Recent studies have demonstrated that consuming high fructose corn syrup (HFCS)- or sucrose-sweetened beverages increased lipid/lipoprotein risk factors for cardiovascular disease (CVD) in healthy adults compared with iso-caloric amounts of glucose or low-fat milk. The longest of these studies, which utilized a 6-month intervention, also showed increased liver and muscle TG and increased visceral adipose deposition. Neither of these studies found differences in weight gain between subjects consuming HFCS/sucrose beverages compared with control beverages. These results suggest that it is not just excess calories and weight gain that mediate the effects of dietary sugar/fructose on the development of metabolic disease; rather, dietary sugar per se is also a contributor. However, it is not known whether consumption of excessive amounts of sugar can increase risk factors for metabolic disease in the absence of positive energy balance and weight gain, nor whether the adverse effects of sugar consumption are exacerbated by weight gain. This study will compare the contribution of sugar with the contribution of energy level to the increases in risk factors for metabolic disease induced by consumption of HFCS-sweetened beverages under energy-balanced or ad libitum conditions. The investigators will measure risk factors and processes associated with metabolic disease in 4 groups of young, healthy adults who will consume 1) 0%, 2) or 25% of energy requirement as HFCS-sweetened beverages with an energy-balanced diet; 3) 0%, or 4) 25% of energy requirement as HFCS-sweetened beverages with an ad libitum diet for 8 weeks. All diets, formulated to achieve a comparable macronutrient intake (55% energy as carbohydrate, 35% fat, 15% protein) among all 4 experimental groups, will be provided to the subjects throughout the entire study. The investigators hypothesize that under energy balanced (EB) condition that prevent body weight gain, consumption of HFCS-sweetened beverages will result in adverse metabolic effects compared with aspartame-sweetened beverages. Consumption of HFCS-sweetened beverages with the ad libitum (AL) diet will result in increased energy intake and body weight gain compared with aspartame-sweetened beverages, and will also result in adverse metabolic effects that are more marked than with consumption of HFCS-sweetened beverages with the energy-balanced diet. These results will demonstrate that consumption of HFCS-sweetened beverages increases risk for metabolic disease both directly, via the adverse effects of fructose on lipid and carbohydrate metabolism, and indirectly, via the effects of HFCS-sweetened beverages to promote excess energy intake and body weight gain. These findings will have the potential to influence dietary guidelines and public health policy.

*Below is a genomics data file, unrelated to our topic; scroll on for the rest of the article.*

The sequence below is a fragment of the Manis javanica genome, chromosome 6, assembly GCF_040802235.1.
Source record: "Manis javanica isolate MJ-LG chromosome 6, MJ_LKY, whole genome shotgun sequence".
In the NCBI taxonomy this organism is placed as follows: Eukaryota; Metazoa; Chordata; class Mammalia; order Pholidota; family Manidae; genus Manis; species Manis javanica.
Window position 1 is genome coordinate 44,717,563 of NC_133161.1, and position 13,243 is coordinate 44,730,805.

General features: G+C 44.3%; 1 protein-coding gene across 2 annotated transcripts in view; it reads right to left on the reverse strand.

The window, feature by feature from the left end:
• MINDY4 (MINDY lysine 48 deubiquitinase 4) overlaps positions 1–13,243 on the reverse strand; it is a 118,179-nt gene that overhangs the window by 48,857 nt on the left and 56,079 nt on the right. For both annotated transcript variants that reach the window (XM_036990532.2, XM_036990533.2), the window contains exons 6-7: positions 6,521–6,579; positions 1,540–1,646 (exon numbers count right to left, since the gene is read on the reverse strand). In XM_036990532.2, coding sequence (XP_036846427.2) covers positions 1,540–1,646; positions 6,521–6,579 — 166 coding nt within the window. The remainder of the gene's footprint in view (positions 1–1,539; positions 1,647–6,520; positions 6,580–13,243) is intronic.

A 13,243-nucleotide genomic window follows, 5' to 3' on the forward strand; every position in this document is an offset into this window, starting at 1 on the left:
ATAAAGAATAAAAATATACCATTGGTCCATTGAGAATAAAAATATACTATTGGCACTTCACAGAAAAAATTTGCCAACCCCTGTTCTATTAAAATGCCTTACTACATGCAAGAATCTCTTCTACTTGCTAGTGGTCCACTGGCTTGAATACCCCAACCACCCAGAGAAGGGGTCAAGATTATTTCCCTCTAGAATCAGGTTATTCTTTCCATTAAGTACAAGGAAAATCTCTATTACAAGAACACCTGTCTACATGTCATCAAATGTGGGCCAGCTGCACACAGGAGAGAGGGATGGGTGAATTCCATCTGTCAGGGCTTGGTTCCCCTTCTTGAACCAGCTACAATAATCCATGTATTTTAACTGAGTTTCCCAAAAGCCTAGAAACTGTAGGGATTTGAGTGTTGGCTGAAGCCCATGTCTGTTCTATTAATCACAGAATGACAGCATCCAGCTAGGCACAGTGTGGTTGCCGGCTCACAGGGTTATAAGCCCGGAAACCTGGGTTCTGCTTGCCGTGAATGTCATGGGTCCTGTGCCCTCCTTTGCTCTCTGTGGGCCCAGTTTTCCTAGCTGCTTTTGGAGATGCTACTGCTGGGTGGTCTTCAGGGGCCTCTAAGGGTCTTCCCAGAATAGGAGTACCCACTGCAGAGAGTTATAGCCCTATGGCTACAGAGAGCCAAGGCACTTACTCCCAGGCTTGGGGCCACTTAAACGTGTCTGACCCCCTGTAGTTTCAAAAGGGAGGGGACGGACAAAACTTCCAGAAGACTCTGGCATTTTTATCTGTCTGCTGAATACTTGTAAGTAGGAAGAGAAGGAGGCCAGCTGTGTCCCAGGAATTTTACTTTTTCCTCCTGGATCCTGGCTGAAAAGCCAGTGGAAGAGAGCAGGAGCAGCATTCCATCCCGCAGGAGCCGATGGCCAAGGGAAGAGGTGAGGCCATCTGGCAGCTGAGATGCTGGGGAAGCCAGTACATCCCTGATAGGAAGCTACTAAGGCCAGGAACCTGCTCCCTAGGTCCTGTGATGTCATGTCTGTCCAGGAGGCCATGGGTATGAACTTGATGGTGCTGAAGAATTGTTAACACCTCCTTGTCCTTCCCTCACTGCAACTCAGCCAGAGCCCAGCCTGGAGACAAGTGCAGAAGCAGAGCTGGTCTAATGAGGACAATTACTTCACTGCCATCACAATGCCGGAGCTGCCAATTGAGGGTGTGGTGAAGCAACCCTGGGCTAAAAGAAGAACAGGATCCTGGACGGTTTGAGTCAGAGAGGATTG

Keywords